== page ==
Forest Reserve System

Forest Reserve System

Hahai no ka ua I ka ululāʻau
Rains always follow the Forest

Image of trees in the Kapapala Canoe Forest

Kapapala Canoe Forest. PC: Shibby Stylee LLC

The Hawaiian Islands, the most isolated archipelago in the world, with high forested mountains and a multitude of climates provided a remarkable opportunity for the establishment of first plant, insect, and animal visitors that arrived on its shores. Polynesian settlers were the first humans to land on Hawai‘i’s shores, and with their arrival, they brought plants and animals that were needed to survive the long voyage and settle a new land. The settlers quickly learned how to use the forest resources of Hawai‘i for food, clothing, medicine, and shelter. Although they impacted the forests, Hawaiians understood the connection between water and life. Rain always follows the forests, without the rain there is no water, and with no water there is no life.

The Forest Reserve System was created by the Territorial Government of Hawai’i through Act 44 on April 25, 1903. With Hawai‘i’s increase in population, expanding ranching industry, and extensive agricultural production of sugarcane and later pineapple, early territorial foresters recognized the need to protect mauka (upland) forests to provide the necessary water requirements for the lowland agriculture demands and surrounding communities.

With its inception, the Forest Reserve System (FRS) represented a public-private partnership to protect and enhance important forested mauka lands for their abundance of public benefits and values. Though this original partnership has evolved over the decades, today the tradition is carried on by the Department of Land and Natural Resources, Division of Forestry and Wildlife (DOFAW) for public Forest Reserve lands.

The Forest Reserve System is managed under the guidance of the Hawai‘i State Constitution, Hawai‘i Revised Statutes (Chapter 183) and associated Hawai‘i Administrative Rules (Chapter 104). Through these directives DOFAW focuses its resources to protect, manage, restore, and monitor the natural resources of the FRS. Keeping with the original intention of the FRS, DOFAW provides recreational and hunting opportunities; aesthetic benefits; watershed restoration; native, threatened, and endangered species habitat protection and management; cultural resources; and fire protection among many other things. The public is generally welcome into any forest reserve provided it is not dangerous or detrimental to human life or the sensitive resources. The Forest Reserve System accounts for over 683,964 acres of state managed land, and without continued management these natural resources that provide a suite of ecosystem services to Hawai‘i residents and visitors to the islands, these resources would fade away.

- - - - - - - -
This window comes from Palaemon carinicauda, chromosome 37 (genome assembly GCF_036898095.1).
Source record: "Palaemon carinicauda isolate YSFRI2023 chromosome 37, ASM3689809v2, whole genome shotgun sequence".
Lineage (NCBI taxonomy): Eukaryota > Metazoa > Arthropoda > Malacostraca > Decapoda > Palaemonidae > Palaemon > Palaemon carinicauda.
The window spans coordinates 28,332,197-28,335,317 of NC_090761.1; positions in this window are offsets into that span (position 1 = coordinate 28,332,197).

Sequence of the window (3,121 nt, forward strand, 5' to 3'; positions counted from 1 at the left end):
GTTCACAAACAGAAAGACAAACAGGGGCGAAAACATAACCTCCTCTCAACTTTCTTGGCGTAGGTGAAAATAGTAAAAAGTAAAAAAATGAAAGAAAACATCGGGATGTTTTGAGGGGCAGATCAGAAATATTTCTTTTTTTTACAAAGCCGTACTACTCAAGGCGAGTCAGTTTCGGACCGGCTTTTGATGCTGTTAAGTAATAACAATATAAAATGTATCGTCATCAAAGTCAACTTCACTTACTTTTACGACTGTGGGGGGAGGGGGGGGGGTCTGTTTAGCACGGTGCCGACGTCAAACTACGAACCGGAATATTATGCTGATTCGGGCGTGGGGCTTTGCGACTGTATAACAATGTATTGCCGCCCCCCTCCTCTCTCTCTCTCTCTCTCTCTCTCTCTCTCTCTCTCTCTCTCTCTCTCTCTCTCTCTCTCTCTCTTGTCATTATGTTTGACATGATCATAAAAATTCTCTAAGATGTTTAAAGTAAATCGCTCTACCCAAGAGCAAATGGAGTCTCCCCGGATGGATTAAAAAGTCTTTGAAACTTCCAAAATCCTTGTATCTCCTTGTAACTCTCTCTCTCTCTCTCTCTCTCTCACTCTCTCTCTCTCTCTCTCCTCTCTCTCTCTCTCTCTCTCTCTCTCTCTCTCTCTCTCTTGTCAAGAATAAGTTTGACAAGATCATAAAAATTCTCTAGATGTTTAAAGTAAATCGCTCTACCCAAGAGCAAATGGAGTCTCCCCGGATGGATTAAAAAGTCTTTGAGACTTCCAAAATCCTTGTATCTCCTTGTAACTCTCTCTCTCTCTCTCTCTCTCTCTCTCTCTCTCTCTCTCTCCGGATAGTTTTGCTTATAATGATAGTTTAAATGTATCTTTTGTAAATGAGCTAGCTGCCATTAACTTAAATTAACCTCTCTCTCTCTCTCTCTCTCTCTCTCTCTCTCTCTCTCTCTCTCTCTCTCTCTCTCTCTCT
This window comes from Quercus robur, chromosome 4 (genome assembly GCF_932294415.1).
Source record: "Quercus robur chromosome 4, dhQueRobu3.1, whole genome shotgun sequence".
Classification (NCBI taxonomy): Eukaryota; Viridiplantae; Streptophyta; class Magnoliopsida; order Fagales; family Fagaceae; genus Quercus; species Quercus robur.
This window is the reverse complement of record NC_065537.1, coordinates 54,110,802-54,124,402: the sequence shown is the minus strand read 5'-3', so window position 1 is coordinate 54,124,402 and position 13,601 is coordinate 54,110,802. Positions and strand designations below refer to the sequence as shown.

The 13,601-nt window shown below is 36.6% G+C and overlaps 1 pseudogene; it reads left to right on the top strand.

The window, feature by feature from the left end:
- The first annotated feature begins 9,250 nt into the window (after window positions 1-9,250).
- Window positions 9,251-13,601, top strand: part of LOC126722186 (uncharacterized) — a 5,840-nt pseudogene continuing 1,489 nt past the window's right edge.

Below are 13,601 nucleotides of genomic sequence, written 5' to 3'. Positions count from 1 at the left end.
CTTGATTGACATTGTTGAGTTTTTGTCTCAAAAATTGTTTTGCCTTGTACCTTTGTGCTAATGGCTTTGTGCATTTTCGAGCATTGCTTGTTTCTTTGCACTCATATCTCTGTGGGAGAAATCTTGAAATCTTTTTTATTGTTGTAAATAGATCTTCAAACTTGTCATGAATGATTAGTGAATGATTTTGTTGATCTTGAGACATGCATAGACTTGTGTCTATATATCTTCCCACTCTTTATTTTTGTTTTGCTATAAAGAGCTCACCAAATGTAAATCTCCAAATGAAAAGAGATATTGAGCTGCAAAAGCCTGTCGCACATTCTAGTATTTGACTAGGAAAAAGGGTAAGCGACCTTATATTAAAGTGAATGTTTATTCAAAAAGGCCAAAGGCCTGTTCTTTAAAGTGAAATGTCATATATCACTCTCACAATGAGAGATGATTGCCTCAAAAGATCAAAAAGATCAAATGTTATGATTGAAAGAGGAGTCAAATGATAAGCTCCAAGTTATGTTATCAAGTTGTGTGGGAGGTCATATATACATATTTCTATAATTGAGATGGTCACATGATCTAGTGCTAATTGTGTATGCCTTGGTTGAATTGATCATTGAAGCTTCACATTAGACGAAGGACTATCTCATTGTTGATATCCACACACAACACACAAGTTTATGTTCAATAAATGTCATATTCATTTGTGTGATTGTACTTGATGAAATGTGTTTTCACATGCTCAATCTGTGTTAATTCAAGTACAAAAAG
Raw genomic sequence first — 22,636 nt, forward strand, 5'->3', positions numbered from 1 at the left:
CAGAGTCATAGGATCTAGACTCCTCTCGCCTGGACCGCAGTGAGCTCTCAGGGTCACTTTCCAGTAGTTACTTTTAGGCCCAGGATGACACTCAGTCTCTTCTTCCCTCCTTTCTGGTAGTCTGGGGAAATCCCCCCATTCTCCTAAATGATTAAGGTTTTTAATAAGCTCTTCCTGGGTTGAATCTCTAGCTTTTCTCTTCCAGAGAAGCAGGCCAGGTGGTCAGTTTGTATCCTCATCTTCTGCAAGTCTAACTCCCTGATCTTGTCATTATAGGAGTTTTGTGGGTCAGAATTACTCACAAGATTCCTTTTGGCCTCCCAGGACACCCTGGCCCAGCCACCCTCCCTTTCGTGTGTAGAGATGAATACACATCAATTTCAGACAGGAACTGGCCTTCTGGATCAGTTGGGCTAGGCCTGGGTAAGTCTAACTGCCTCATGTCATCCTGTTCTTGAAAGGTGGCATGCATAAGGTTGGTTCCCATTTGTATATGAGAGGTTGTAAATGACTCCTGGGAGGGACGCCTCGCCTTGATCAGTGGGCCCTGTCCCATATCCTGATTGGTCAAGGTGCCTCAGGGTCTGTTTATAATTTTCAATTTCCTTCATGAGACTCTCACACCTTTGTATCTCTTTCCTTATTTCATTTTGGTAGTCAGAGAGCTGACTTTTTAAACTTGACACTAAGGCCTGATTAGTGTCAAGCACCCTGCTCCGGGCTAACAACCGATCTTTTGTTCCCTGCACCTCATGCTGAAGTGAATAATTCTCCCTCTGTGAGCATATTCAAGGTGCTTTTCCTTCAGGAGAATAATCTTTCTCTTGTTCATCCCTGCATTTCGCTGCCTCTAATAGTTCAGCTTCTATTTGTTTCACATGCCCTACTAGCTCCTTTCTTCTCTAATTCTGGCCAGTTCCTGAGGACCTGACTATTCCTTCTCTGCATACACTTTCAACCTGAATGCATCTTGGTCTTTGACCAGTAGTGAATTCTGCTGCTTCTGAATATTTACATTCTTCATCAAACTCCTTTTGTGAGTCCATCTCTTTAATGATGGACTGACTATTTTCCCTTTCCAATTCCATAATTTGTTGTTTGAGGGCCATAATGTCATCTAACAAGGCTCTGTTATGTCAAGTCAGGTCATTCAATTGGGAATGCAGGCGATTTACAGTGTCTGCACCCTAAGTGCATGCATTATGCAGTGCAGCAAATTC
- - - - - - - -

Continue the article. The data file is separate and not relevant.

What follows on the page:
Two important forest areas that are part of the reserve system are Laupāhoehoe Wet Forest (part of the Hilo Forest Reserve) and Puʻu Waʻawaʻa Dry Forest (part of the Puʻu Waʻawaʻa Forest Reserve), both on Hawaiʻi Island. These areas are utilized for the Hawai‘i Experimental Tropical Forest (HETF), which is part of a network of U.S. Forest Service (USFS) Experimental Forest and Range units across the United States. The USFS, Pacific Southwest Research, Institute of Pacific Islands Forestry, DLNR Division of Forestry and Wildlife, and the Division of State Parks work together to manage conservation research and education activities.

Explore Hawaiʻi’s Forest Reserves

An image and button related to Kauai Forest Reserves

Kauaʻi Forest Reserves

An image and button related to Oahu Forest Reserves

Oʻahu Forest Reserves

An image and button related to Maui Nui Forest Reserves

Maui Nui Forest Reserves

An image and button related to Hawaii Island Forest Reserves

Hawaiʻi Island Forest Reserves

More on the Forest Reserves System